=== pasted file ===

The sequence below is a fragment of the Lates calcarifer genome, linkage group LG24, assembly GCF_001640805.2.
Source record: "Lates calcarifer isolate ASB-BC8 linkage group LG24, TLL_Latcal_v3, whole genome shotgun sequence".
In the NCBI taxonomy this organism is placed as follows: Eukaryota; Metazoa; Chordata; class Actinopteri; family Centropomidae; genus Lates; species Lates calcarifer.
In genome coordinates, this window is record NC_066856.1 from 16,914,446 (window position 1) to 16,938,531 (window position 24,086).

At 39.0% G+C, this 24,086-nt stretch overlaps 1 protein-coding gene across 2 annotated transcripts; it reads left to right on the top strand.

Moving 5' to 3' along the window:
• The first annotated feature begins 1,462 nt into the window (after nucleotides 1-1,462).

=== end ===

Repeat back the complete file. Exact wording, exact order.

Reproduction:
The sequence below is a fragment of the Lates calcarifer genome, linkage group LG24, assembly GCF_001640805.2.
Source record: "Lates calcarifer isolate ASB-BC8 linkage group LG24, TLL_Latcal_v3, whole genome shotgun sequence".
In the NCBI taxonomy this organism is placed as follows: Eukaryota; Metazoa; Chordata; class Actinopteri; family Centropomidae; genus Lates; species Lates calcarifer.
In genome coordinates, this window is record NC_066856.1 from 16,914,446 (window position 1) to 16,938,531 (window position 24,086).

At 39.0% G+C, this 24,086-nt stretch overlaps 1 protein-coding gene across 2 annotated transcripts; it reads left to right on the top strand.

Moving 5' to 3' along the window:
• The first annotated feature begins 1,462 nt into the window (after nucleotides 1-1,462).